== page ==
Judge Sides With Ohio in Fight Against ARPA Tax Cut Restrictions

Ohio Attorney General Dave Yost pumps his fists before speaking at the Ohio Republican Party event, Tuesday, Nov. 6, 2018, in Columbus, Ohio.

Ohio Attorney General Dave Yost pumps his fists before speaking at the Ohio Republican Party event, Tuesday, Nov. 6, 2018, in Columbus, Ohio. AP Photo/Tony Dejak

 

Connecting state and local government leaders

The ruling curtails Treasury's ability to enforce the so-called "tax mandate" in the American Rescue Plan Act, but only applies to the Buckeye State. Similar legal disputes are pending in other courts.

The Treasury Department cannot enforce part of a coronavirus recovery law that would prevent Ohio from using federal aid funding provided by the measure to offset tax cuts, a federal judge has ruled.

U.S. District Judge Douglas R. Cole said that the provision—dubbed the "tax mandate" by Ohio's attorney general and others—didn't meet legal standards the Supreme Court previously established that have to do with what's known as the U.S. Constitution's Spending Clause and how Congress imposes conditions on grants to states.

In short, he ruled that the language in the American Rescue Plan Act was too ambiguous to pass muster under that legal precedent.

"The Court finds that Tax Mandate’s language, in and of itself, falls short of the clarity required when Congress exercises its powers under the Spending Clause," Cole wrote in his 49-page opinion and order.

"The Tax Mandate exceeds Congress’s power under the Constitution," he added.

Moreover, the judge concluded, that rules the Treasury Department issued to guide the implementation of the law don't fix this problem.

Cole granted Ohio's request for a permanent injunction blocking the Treasury Department from enforcing the provision against the state. But the judge emphasized the injunction only covers the tax mandate provision, and only applies to Ohio.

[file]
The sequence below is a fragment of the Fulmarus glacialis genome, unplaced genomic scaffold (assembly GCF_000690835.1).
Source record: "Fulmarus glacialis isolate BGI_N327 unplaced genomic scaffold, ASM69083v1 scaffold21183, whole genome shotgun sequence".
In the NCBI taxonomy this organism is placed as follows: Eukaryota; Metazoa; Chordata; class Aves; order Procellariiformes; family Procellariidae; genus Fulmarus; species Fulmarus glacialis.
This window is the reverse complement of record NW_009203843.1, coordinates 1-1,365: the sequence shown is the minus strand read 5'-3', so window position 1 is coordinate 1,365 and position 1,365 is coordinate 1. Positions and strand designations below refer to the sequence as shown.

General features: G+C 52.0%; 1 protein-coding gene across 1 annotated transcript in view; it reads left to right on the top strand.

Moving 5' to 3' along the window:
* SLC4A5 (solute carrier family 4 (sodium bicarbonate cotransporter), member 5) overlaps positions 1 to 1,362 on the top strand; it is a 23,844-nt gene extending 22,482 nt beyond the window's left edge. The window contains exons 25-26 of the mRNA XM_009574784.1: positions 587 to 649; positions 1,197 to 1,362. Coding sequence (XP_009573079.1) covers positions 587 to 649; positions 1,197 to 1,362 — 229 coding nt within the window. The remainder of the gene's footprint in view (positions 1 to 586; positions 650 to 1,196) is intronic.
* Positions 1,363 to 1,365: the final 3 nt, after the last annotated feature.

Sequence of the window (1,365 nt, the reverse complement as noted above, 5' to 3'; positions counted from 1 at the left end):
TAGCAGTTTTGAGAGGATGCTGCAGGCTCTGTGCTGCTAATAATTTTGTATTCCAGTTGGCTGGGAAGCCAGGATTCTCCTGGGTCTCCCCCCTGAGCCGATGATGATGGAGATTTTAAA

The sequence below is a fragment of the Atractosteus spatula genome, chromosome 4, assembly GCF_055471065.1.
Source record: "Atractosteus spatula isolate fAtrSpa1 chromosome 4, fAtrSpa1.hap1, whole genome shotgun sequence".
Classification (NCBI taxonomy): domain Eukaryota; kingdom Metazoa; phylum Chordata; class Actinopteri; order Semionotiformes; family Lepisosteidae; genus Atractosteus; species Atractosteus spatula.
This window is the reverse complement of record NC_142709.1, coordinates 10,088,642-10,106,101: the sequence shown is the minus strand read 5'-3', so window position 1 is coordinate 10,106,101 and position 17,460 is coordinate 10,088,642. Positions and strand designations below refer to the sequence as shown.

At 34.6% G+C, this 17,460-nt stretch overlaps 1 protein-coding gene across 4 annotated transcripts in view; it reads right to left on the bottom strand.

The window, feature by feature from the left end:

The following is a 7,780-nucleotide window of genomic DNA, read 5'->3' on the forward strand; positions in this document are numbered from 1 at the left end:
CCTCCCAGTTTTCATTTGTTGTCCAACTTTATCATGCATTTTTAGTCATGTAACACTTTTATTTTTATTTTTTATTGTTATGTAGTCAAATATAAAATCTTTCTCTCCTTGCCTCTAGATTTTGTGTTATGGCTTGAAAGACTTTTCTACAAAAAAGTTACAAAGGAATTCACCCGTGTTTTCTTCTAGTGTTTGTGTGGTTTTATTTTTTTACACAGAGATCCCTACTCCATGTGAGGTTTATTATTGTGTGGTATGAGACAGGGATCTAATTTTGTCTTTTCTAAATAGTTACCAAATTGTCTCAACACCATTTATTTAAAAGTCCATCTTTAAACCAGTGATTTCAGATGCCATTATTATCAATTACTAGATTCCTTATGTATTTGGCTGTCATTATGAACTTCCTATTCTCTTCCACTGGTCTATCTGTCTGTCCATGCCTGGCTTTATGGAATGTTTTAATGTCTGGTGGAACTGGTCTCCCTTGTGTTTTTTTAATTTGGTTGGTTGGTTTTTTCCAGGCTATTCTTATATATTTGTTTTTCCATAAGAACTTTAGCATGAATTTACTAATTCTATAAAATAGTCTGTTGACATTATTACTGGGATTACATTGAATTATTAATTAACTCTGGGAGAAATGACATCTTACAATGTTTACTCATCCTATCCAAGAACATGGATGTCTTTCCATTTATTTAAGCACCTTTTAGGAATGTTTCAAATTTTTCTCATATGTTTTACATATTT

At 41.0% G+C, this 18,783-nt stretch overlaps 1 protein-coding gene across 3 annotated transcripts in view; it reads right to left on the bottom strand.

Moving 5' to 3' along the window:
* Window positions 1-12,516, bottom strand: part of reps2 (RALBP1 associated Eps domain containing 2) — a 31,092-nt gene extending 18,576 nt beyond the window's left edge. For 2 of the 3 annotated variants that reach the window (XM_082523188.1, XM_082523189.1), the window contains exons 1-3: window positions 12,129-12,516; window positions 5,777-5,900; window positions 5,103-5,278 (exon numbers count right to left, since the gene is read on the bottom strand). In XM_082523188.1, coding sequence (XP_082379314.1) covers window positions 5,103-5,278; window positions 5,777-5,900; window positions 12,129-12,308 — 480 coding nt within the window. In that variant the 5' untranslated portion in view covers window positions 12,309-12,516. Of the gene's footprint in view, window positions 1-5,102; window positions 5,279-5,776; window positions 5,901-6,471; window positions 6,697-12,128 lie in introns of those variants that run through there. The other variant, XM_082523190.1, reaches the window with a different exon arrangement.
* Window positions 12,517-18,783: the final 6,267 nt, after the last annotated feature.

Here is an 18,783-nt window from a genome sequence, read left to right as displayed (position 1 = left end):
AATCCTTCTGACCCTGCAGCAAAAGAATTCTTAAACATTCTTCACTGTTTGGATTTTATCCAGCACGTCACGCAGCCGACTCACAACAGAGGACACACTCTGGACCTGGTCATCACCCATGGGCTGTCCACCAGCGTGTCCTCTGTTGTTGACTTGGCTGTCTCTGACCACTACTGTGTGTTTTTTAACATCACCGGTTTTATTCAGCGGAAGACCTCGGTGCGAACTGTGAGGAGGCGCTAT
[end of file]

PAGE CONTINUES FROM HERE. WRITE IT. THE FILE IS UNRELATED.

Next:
The case isn't the only one where state officials are challenging the tax cut restrictions. Republicans, in particular, have bristled over the mandate, characterizing it as a federal infringement on the authority of their states to write tax policy.

West Virginia and 12 other states lodged a similar lawsuit against Treasury in March, and the Wisconsin Legislature has since moved to join that case. That dispute remains active in an Alabama district court. Meanwhile, Texas, Mississippi and Louisiana have a similar case pending in a district court in Texas.

Ohio's Republican Attorney General, Dave Yost, celebrated the ruling in the case involving his state.

“The Biden administration reached too far, seized too much and got its hand slapped,” he said in a statement. “This is a monumental win for the preservation of the U.S. Constitution.”

“This case is about the separation of power and I am pleased that the court agreed with our position that the Tax Mandate is out of bounds," Yost added.

The program that the provision applies to directs about $195 billion in federal aid to states, including $5.4 billion to Ohio.

Treasury did not respond to a request for comment on the ruling.

The language that has stirred the legal controversy stipulates that states cannot use aid funds received under the American Rescue Plan to “directly or indirectly offset" a reduction in "net tax revenue” caused by a change in tax policy.

In the Ohio case, Cole highlighted the notion of the indirect offset as particularly problematic. "Even armed with the Court’s guidance as to the source of the ambiguity," the judge wrote, "[Treasury] provides no workable definition of what an 'indirect offset' is."

Bill Lucia is a senior editor for Route Fifty and is based in Olympia, Washington.

NEXT STORY: The States With the Stiffest Liquor Taxes

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